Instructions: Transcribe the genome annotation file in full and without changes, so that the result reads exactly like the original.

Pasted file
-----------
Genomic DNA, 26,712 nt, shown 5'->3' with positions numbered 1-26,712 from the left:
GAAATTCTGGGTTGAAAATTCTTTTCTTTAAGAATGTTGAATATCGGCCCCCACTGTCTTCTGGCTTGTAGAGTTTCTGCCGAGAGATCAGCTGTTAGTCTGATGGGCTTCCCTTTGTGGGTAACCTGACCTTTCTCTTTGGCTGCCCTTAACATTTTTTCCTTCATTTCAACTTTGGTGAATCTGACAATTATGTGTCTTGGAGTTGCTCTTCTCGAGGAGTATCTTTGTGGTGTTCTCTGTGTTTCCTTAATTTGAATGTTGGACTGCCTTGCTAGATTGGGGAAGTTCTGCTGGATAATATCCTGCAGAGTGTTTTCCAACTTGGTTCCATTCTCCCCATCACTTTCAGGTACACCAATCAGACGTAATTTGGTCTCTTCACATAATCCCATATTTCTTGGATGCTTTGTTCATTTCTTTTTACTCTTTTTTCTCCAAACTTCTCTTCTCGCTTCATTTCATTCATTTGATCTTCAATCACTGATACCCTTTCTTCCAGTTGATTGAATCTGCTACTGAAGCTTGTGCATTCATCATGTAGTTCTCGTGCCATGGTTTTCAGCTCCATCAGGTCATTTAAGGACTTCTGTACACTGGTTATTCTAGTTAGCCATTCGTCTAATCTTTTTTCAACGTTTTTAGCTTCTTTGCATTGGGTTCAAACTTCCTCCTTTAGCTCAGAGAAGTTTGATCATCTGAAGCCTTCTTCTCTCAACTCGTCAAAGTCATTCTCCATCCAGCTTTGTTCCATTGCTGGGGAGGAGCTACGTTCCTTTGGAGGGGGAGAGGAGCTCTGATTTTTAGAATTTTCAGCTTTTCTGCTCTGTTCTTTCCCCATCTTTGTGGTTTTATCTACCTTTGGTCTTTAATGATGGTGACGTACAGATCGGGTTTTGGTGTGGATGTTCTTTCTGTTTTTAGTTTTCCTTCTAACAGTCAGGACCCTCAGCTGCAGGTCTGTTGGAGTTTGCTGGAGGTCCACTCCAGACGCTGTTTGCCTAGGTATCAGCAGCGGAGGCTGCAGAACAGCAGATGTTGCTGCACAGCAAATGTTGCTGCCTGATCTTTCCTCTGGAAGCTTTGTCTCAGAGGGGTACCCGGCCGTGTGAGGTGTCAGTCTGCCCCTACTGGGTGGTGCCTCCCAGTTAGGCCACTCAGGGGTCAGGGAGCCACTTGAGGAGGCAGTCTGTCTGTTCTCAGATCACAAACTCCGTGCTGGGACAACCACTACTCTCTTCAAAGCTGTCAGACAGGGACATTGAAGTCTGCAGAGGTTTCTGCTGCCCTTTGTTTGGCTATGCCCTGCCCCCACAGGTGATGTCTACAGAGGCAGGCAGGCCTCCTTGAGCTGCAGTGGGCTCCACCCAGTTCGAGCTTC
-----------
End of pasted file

Genomic DNA, 26,712 nt, shown 5'->3' with positions numbered 1-26,712 from the left:
GAAATTCTGGGTTGAAAATTCTTTTCTTTAAGAATGTTGAATATCGGCCCCCACTGTCTTCTGGCTTGTAGAGTTTCTGCCGAGAGATCAGCTGTTAGTCTGATGGGCTTCCCTTTGTGGGTAACCTGACCTTTCTCTTTGGCTGCCCTTAACATTTTTTCCTTCATTTCAACTTTGGTGAATCTGACAATTATGTGTCTTGGAGTTGCTCTTCTCGAGGAGTATCTTTGTGGTGTTCTCTGTGTTTCCTTAATTTGAATGTTGGACTGCCTTGCTAGATTGGGGAAGTTCTGCTGGATAATATCCTGCAGAGTGTTTTCCAACTTGGTTCCATTCTCCCCATCACTTTCAGGTACACCAATCAGACGTAATTTGGTCTCTTCACATAATCCCATATTTCTTGGATGCTTTGTTCATTTCTTTTTACTCTTTTTTCTCCAAACTTCTCTTCTCGCTTCATTTCATTCATTTGATCTTCAATCACTGATACCCTTTCTTCCAGTTGATTGAATCTGCTACTGAAGCTTGTGCATTCATCATGTAGTTCTCGTGCCATGGTTTTCAGCTCCATCAGGTCATTTAAGGACTTCTGTACACTGGTTATTCTAGTTAGCCATTCGTCTAATCTTTTTTCAACGTTTTTAGCTTCTTTGCATTGGGTTCAAACTTCCTCCTTTAGCTCAGAGAAGTTTGATCATCTGAAGCCTTCTTCTCTCAACTCGTCAAAGTCATTCTCCATCCAGCTTTGTTCCATTGCTGGGGAGGAGCTACGTTCCTTTGGAGGGGGAGAGGAGCTCTGATTTTTAGAATTTTCAGCTTTTCTGCTCTGTTCTTTCCCCATCTTTGTGGTTTTATCTACCTTTGGTCTTTAATGATGGTGACGTACAGATCGGGTTTTGGTGTGGATGTTCTTTCTGTTTTTAGTTTTCCTTCTAACAGTCAGGACCCTCAGCTGCAGGTCTGTTGGAGTTTGCTGGAGGTCCACTCCAGACGCTGTTTGCCTAGGTATCAGCAGCGGAGGCTGCAGAACAGCAGATGTTGCTGCACAGCAAATGTTGCTGCCTGATCTTTCCTCTGGAAGCTTTGTCTCAGAGGGGTACCCGGCCGTGTGAGGTGTCAGTCTGCCCCTACTGGGTGGTGCCTCCCAGTTAGGCCACTCAGGGGTCAGGGAGCCACTTGAGGAGGCAGTCTGTCTGTTCTCAGATCACAAACTCCGTGCTGGGACAACCACTACTCTCTTCAAAGCTGTCAGACAGGGACATTGAAGTCTGCAGAGGTTTCTGCTGCCCTTTGTTTGGCTATGCCCTGCCCCCACAGGTGATGTCTACAGAGGCAGGCAGGCCTCCTTGAGCTGCAGTGGGCTCCACCCAGTTCGAGCTTC